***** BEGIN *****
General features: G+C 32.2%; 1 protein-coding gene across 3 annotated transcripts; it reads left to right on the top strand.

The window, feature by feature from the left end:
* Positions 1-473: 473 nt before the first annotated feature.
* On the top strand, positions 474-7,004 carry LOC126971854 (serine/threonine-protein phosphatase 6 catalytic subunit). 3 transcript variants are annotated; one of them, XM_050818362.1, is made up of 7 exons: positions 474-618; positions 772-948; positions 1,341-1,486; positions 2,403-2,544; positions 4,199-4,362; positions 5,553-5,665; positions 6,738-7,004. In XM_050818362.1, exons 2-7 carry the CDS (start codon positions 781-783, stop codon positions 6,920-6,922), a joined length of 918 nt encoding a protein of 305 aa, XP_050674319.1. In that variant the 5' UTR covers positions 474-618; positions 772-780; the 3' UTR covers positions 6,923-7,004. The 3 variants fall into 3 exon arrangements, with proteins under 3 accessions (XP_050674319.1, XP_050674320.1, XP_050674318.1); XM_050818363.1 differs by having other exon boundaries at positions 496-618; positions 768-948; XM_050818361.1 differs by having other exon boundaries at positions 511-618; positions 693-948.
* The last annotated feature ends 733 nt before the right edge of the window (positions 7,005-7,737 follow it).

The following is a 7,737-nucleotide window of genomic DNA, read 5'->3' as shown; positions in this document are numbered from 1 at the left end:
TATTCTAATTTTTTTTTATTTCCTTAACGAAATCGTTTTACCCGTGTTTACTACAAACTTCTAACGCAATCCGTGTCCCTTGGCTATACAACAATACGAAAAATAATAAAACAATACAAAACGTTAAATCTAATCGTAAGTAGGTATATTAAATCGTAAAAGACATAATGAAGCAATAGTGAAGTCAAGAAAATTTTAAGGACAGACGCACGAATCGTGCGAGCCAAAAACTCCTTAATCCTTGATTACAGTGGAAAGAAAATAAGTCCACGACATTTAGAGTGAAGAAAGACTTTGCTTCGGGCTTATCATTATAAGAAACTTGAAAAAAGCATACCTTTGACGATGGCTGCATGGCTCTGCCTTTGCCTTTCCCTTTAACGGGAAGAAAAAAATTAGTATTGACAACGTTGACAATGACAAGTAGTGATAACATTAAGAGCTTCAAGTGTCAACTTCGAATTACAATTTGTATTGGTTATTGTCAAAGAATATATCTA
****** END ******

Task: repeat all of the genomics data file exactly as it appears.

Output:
General features: G+C 32.2%; 1 protein-coding gene across 3 annotated transcripts; it reads left to right on the top strand.

The window, feature by feature from the left end:
* Positions 1-473: 473 nt before the first annotated feature.
* On the top strand, positions 474-7,004 carry LOC126971854 (serine/threonine-protein phosphatase 6 catalytic subunit). 3 transcript variants are annotated; one of them, XM_050818362.1, is made up of 7 exons: positions 474-618; positions 772-948; positions 1,341-1,486; positions 2,403-2,544; positions 4,199-4,362; positions 5,553-5,665; positions 6,738-7,004. In XM_050818362.1, exons 2-7 carry the CDS (start codon positions 781-783, stop codon positions 6,920-6,922), a joined length of 918 nt encoding a protein of 305 aa, XP_050674319.1. In that variant the 5' UTR covers positions 474-618; positions 772-780; the 3' UTR covers positions 6,923-7,004. The 3 variants fall into 3 exon arrangements, with proteins under 3 accessions (XP_050674319.1, XP_050674320.1, XP_050674318.1); XM_050818363.1 differs by having other exon boundaries at positions 496-618; positions 768-948; XM_050818361.1 differs by having other exon boundaries at positions 511-618; positions 693-948.
* The last annotated feature ends 733 nt before the right edge of the window (positions 7,005-7,737 follow it).

The following is a 7,737-nucleotide window of genomic DNA, read 5'->3' as shown; positions in this document are numbered from 1 at the left end:
TATTCTAATTTTTTTTTATTTCCTTAACGAAATCGTTTTACCCGTGTTTACTACAAACTTCTAACGCAATCCGTGTCCCTTGGCTATACAACAATACGAAAAATAATAAAACAATACAAAACGTTAAATCTAATCGTAAGTAGGTATATTAAATCGTAAAAGACATAATGAAGCAATAGTGAAGTCAAGAAAATTTTAAGGACAGACGCACGAATCGTGCGAGCCAAAAACTCCTTAATCCTTGATTACAGTGGAAAGAAAATAAGTCCACGACATTTAGAGTGAAGAAAGACTTTGCTTCGGGCTTATCATTATAAGAAACTTGAAAAAAGCATACCTTTGACGATGGCTGCATGGCTCTGCCTTTGCCTTTCCCTTTAACGGGAAGAAAAAAATTAGTATTGACAACGTTGACAATGACAAGTAGTGATAACATTAAGAGCTTCAAGTGTCAACTTCGAATTACAATTTGTATTGGTTATTGTCAAAGAATATATCTA